December 7, 2015
The National Board Of Review, the New York Film Critics Circle and the Los Angeles Film Critics have all weighed in on the best movies and performances of 2015. We said it was a wide-open awards race and perhaps for the first time in history, none of them agree. On anything.
On the other hand, the Grammy Award nominations seem to have come to a consensus with just about everyone agreeing Kendrick Lamar released one of the best albums of the year. We’ll fill you in on some of the other musicians who racked up Grammy nominations this year.
During Inside Baseball we once again turn to the world of television where new studies are reporting that ad sales are edging downward as advertisers begin to increase their campaign spends on digital media outlets.
Of course we also cover the week’s top entertainment news including how Adele’s latest release became the only album to ever sell more than one million copies during two different weeks, Jerry Seinfeld agrees to a long term residency at New York’s Beacon Theatre and Morrissey wins a dubious award for his first novel.
November 30, 2015
Taking a cue from cable networks like AMC and USA, Fox recently became the first major network to abandon the practice of touting overnight television ratings numbers. The move simply confirms the growing realization within the industry of a sea change in viewing habits that is having a massive impact on when shows are watched, what shows are produced and how they get promoted.
The publishing industry is undergoing its own set of struggles. New reports on book sales paint a dire picture for the ebook format and mid-size publishers. We’ll go over the numbers and explain what they actually mean.
Speaking of numbers, Adele’s new album “25” broke sales records selling 3.38 million copies in its first week, accounting for 67% of all record sales in Billboard’s Top 200. While you can hear songs from the album on the radio or purchase it via digital download and even on compact disc, Adele is not allowing you to stream it on services such as Spotify or Apple Music
Of course we also cover the week’s top entertainment news including how French television series were big winners at the International Emmy Awards, why only one of this season’s new TV shows have been cancelled and Sony’s decision to stop manufacturing Betamax tapes.
May 25, 2009
The week leading up to Memorial Day was chock full of juicy entertainment news.
The Cannes Film Festival wrapped up in France awarding Austrian filmmaker Michael Haneke it’s top prize, the Palme d’Or. Karen Woodward and J. Sperling Reich recap all the festival winners. In North America the Ben Stiller starrer “Night At The Museum: Battle of the Smithsonian” opened with $70 million against “Terminator: Salvation”. McG’s attempt to reboot the “Terminator” franchise came in second at the box office with $53.8 million. “Star Trek” continued to rake in the dough with an additional $29.4 million and a cumulative $191 million in North America.
Television ratings were also bolstered by the star studded finale of the Fox network’s musical reality show “American Idol”. Kris Allen beat out Adam Lambert during a telecast that an estimated 28.84 million Americans tuned into. That ties the record for least-watched finale in recent “American Idol” memory, though nmore than 100 million votes were cast, a new record for the show. While Karen believes the results were a travesty of justice, Lambert may not be walking away empty handed after all; Billboard reports the rock group Queen may be interested in the young singer to front the band. Musical pop star Pink wasn’t happy with “American Idol” either, though more because she says they butchered one of her songs.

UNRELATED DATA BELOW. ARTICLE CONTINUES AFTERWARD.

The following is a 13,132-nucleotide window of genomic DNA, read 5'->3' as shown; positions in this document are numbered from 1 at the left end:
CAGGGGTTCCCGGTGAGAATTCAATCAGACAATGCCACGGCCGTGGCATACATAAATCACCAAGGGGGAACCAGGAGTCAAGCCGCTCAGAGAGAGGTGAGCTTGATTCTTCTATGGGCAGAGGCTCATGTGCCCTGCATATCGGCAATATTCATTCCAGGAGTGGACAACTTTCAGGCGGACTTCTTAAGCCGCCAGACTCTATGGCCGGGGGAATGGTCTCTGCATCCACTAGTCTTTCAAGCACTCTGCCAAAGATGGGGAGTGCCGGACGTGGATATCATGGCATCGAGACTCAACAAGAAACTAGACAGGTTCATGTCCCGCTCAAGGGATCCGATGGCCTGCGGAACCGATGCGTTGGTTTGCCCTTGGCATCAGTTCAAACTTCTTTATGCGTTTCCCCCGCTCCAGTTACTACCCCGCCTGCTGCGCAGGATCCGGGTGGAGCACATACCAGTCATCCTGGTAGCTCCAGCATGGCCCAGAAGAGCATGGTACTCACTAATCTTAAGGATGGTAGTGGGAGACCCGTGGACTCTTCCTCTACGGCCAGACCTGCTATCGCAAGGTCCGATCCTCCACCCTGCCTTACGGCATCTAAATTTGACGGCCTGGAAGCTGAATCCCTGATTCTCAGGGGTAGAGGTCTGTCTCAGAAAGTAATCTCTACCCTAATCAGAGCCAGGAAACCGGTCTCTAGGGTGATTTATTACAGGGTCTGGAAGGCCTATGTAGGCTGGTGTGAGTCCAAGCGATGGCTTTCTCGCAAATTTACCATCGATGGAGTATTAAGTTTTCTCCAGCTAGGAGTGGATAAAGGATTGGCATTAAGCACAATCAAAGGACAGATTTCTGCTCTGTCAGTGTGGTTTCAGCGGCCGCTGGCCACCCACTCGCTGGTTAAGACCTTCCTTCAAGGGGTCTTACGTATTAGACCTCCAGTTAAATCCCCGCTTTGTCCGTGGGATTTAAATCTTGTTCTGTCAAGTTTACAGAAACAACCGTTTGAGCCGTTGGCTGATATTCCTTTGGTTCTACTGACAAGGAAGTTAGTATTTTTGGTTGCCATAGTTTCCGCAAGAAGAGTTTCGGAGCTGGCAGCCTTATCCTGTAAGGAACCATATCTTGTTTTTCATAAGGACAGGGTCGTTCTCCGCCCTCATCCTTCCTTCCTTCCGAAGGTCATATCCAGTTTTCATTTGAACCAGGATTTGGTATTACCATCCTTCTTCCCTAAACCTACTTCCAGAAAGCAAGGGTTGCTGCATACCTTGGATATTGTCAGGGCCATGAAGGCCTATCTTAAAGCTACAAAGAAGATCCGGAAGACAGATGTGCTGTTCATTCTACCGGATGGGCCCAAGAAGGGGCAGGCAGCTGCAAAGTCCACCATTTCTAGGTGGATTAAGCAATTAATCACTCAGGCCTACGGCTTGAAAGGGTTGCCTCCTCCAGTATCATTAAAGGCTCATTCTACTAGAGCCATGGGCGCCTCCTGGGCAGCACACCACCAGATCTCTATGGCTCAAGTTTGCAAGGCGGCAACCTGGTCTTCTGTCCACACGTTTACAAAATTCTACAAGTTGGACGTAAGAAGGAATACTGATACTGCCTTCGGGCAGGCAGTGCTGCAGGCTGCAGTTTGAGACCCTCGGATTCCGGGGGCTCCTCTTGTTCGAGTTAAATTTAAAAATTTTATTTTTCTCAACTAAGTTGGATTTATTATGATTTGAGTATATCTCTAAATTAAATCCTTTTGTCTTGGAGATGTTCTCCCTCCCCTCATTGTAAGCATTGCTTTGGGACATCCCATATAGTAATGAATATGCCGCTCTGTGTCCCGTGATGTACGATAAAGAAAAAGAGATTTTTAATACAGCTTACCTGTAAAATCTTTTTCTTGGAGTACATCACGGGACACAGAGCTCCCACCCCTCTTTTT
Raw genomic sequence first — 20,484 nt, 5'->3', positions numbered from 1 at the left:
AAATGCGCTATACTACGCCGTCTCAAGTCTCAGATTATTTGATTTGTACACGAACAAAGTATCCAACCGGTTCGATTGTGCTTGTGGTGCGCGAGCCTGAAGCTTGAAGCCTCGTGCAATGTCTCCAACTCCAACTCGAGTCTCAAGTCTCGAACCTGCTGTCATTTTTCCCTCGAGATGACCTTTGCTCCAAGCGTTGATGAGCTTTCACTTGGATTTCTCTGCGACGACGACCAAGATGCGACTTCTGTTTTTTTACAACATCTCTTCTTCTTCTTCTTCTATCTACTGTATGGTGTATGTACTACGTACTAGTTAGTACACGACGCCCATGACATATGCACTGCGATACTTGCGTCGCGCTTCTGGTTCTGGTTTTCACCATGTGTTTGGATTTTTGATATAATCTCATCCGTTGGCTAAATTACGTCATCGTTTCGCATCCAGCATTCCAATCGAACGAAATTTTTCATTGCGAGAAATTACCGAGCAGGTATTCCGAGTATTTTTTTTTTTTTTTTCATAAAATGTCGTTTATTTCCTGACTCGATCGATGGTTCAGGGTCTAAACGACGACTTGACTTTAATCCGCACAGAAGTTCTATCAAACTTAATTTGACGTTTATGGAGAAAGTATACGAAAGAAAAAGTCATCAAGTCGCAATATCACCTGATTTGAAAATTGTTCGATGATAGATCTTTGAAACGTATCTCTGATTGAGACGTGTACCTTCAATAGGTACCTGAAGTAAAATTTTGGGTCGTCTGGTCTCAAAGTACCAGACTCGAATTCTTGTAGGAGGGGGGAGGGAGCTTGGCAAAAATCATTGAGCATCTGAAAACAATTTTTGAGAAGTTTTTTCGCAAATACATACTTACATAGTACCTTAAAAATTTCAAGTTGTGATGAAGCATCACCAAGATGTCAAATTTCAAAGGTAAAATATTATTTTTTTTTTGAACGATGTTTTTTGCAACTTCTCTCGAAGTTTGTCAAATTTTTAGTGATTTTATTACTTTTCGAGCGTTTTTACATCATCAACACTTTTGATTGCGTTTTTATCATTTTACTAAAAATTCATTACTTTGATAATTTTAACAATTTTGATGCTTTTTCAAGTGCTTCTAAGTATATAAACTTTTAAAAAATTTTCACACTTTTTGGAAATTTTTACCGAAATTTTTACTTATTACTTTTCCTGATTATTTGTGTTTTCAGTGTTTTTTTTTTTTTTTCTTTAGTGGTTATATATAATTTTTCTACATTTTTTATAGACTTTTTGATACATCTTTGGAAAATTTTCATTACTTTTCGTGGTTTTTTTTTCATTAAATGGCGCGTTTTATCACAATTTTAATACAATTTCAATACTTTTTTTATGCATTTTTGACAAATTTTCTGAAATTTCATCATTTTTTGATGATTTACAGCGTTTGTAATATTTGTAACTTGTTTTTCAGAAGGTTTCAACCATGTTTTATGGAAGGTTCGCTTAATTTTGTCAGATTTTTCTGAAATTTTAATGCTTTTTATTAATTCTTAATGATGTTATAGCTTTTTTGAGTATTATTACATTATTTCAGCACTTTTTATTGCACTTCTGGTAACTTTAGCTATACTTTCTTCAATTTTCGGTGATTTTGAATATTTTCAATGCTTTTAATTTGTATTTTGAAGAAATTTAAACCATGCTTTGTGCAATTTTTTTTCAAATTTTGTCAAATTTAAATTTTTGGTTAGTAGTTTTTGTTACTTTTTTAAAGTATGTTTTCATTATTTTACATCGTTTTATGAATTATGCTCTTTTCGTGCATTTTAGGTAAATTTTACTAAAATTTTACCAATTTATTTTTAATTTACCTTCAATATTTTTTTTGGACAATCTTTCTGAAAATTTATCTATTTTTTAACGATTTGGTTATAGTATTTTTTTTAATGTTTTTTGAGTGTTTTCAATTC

May 18, 2009
Entertainment journalist Michael Giltz joins the conversation to discuss everything from the Cannes Film Festival to who might win American Idol (he’s voting for Kris Allen).
Many members of the press, as well as festival-goers, took a pass on Cannes this year, but we recap some of the films that have screened thus far. Mariah Carey showed up in Cannes with a body double to confuse the paparazzi. Carey and Lenny Kravitz personally tell us about their festival film “Precious”. Meanwhile Lars Von Trier shocks the festival with his misogynistic “Antichrist”. The good news is Roger Ebert is back in Cannes.
“Angels & Demons” makes $48 million domestically and $104 million internationally in it’s first weekend. MGM is fighting for it’s life, but the remake of “Fame” may just save it. This week in New York the television networks hold their upfront and we take a quick look at what is rumored to be on the fall TV schedule. ABC has already announced they have picked up another season of “Scrubs” though Zach Braff will only show up for six episodes. Fox has said yes to another season of “Bones”. It also looks like the “Gossip Girl” spinoff may be picked up. The New York Times throws a few punches at NBC programming head Ben Silverman and but in the end it may not matter since the website Hulu is making most networks question their business model.
Speaking of Hulu, they’re going to start showing Bollywood films. Elizabeth Edwards writes a tell all book about her breast cancer and her husband Senator John Edwards’ romantic affair. Farah Fawcett discusses her own bout with cancer s well as fighting the tabloids in a stark interview which appeared in the Los Angeles Times. Finally, Jerry Lewis is planning a comeback. . . at 83-years old!
Trade Journos No Shows At Cannes
A Lot At Stake At TV Upfronts
Bones Renewed For Fall
Is the Gossip Girl spin off back on?
NBC Hired A Hitmaker. It’s Still Waiting
Hulu’s Tug of War With TV
Bollywood Goes Hulu
Elizabeth Edwards: John “Made One Mistake”
Farah Fawcett: “Under A Microscope” And Holding Onto Hope
Jerry Lewis To Announce Comeback